Bilateral pelvic lymphadenectomy represents the current “gold standard” for lymph node staging in cervical cancer—but an assessment of disease-free and disease-specific survival among patients with early-stage cervical cancer determined that sentinel lymph node biopsy alone is a valid standard of care. The study was presented by Vincent Balaya, MD, MSc, of Hopital Europeen Georges Pompidou, Paris, and colleagues during the Gynecologic Cancer Oral Abstract Session of the ASCO20 Virtual Scientific Program (Abstract 6006).
Vincent Balaya, MD, MSc
Researchers performed an analysis of two prospective, multicenter trials of sentinel lymph node biopsy for patients with cervical cancer (SENTICOL I and II). Patients from 30 centers in France with early-stage disease, negative sentinel lymph nodes after ultrastaging, and negative non–sentinel lymph nodes after final pathologic examination were included.
Between January 2005 and July 2012, 259 patients met the inclusion criteria: 85 patients underwent only bilateral sentinel lymph node biopsy, and 174 patients underwent bilateral pelvic lymphadenectomy. Between groups, there were no differences in histology, final FIGO stage, or surgical method. In the bilateral pelvic lymphadenectomy group, patients more frequently had tumors larger than 20 mm (22.9% vs 10.7%), and more had undergone postoperative radiochemotherapy (10.7% vs 1.6%).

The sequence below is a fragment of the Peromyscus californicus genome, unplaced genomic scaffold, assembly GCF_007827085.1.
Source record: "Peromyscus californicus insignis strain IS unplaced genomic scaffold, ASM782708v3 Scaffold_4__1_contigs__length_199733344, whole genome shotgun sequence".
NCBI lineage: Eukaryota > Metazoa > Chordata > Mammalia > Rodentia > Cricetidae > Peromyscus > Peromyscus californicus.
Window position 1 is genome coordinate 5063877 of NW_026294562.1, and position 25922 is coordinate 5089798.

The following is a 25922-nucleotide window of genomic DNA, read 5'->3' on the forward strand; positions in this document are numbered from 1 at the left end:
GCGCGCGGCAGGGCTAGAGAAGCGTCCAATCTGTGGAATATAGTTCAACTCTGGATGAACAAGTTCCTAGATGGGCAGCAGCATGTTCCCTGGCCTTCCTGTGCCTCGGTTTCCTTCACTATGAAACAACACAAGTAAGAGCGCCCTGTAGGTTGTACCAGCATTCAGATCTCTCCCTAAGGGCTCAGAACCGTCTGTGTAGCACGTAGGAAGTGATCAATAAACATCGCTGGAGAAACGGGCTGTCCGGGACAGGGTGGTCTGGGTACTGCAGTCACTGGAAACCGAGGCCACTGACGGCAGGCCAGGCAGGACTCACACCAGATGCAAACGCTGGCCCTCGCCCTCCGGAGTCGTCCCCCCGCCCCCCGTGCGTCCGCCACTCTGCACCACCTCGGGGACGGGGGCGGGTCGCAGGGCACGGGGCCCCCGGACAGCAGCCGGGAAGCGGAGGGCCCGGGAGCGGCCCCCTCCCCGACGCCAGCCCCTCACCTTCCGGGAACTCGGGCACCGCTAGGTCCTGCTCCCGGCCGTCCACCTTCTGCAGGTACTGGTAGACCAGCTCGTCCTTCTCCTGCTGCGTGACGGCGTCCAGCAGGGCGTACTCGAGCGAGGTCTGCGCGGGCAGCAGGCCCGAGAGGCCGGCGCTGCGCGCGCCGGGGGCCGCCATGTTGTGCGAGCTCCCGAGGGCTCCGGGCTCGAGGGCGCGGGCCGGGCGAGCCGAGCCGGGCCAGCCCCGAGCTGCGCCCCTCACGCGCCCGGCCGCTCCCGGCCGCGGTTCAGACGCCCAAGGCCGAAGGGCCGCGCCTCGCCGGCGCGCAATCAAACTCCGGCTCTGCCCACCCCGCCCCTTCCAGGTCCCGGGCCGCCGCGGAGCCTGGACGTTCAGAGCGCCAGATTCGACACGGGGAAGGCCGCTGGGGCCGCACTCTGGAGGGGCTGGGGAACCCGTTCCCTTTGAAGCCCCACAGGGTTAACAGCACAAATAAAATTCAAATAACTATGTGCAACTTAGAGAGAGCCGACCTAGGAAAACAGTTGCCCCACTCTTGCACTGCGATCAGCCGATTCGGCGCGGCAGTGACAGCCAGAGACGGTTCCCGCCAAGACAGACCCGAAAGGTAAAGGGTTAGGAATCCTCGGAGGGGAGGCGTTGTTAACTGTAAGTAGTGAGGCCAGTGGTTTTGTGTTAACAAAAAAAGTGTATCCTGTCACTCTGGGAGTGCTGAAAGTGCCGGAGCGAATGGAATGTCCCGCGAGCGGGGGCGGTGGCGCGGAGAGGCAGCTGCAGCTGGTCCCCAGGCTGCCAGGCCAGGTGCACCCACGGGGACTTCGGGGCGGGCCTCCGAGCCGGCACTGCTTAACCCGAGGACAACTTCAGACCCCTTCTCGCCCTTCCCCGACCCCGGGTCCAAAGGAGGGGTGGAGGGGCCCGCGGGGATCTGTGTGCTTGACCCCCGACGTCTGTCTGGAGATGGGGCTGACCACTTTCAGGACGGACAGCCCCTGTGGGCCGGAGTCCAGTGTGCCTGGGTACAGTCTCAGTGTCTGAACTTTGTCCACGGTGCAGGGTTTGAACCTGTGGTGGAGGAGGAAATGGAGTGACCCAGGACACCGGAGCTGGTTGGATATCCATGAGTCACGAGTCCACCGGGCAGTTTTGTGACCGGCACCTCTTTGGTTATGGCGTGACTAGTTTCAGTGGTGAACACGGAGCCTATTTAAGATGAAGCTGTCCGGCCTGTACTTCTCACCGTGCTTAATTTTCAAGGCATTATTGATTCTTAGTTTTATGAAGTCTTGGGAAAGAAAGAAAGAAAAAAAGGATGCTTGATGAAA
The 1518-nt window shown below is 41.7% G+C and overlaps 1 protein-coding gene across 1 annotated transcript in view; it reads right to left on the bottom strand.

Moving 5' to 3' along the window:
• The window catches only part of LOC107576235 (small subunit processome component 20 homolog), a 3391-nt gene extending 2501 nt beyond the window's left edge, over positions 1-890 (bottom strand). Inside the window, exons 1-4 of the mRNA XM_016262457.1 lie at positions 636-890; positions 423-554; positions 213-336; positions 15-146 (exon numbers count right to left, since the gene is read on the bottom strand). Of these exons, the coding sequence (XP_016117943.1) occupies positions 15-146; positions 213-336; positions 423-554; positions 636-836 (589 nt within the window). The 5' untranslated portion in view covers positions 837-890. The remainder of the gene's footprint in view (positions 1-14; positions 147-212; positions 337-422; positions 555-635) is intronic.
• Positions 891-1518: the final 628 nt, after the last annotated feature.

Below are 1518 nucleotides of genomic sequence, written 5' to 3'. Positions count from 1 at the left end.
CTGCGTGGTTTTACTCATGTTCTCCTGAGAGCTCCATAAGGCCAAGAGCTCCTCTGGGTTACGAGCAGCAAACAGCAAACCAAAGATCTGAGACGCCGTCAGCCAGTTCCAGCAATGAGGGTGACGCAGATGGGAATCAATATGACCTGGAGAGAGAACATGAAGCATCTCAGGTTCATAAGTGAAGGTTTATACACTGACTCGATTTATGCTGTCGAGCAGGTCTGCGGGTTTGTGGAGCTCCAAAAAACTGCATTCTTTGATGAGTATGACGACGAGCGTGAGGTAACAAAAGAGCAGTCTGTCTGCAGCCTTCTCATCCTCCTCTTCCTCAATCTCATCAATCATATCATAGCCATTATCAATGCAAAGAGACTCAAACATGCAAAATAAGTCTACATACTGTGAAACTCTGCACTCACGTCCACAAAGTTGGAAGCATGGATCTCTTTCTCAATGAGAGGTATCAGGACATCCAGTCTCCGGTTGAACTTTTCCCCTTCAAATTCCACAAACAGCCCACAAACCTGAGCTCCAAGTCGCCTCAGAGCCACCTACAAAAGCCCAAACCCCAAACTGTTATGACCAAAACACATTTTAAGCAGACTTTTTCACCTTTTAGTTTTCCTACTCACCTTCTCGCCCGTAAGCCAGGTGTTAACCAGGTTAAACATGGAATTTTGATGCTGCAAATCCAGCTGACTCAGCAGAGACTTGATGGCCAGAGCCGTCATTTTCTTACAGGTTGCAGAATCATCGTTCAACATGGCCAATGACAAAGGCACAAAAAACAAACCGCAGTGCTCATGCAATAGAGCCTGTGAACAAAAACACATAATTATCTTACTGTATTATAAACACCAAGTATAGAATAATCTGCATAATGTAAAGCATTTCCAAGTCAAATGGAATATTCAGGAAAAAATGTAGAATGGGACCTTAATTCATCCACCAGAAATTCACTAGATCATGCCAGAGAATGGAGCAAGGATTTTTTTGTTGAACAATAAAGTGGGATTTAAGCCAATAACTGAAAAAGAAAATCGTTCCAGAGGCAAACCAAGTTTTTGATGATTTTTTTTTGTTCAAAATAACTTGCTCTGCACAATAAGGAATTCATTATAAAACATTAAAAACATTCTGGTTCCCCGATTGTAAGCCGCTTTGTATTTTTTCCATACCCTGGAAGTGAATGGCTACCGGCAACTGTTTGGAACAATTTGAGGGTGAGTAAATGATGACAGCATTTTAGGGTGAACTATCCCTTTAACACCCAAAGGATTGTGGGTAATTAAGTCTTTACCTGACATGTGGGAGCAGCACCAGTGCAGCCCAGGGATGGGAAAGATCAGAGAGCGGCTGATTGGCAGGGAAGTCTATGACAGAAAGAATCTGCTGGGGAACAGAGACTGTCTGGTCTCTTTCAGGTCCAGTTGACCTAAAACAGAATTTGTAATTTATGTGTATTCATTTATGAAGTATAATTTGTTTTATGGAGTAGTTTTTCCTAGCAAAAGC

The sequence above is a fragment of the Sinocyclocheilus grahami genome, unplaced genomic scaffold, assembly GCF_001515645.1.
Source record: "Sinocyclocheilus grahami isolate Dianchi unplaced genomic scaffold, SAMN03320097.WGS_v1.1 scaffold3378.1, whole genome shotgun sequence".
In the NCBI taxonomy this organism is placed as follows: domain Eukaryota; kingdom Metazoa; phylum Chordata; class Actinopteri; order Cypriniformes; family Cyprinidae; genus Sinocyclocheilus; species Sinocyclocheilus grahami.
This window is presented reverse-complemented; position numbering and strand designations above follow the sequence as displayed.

The median follow-up was 47 months. During the follow-up, 21 patients (8.1%) experienced recurrences, including four nodal recurrences (1.9%), and nine patients (3.5%) died of their disease.
The 5-year disease-free survival and disease-specific survival were similar between the two groups—94.1% for patients who had undergone sentinel lymph node biopsy vs 97.7% for those who had undergone bilateral pelvic lymphadenectomy, and 88.2% vs 93.7%, respectively. After the investigators controlled for final FIGO stage and margin status, sentinel lymph node biopsy compared to bilateral pelvic lymphadenectomy was not associated with disease-free and disease-specific survival. Only final FIGO stage was an independent predictor of disease-specific survival.
In their presentation, the authors pointed out that in this population—patients with early-stage cervical cancer—the most important prognostic factor is risk assessment by Sedlis criteria, and pointed out that survival equivalence needs to be confirmed in the future by further properly designed trials.
The authors concluded, “Sentinel lymph node biopsy alone is oncologically safe in early-stage cervical cancer. Full lymphadenectomy could be omitted in case of bilateral negative sentinel lymph node biopsy. Worse prognosis was associated with higher FIGO stage disease.”
Disclosure: Dr. Balaya has received reimbursement for travel, accommodations, or other expenses from Roche. For full disclosures of the other study authors, visit coi.asco.org.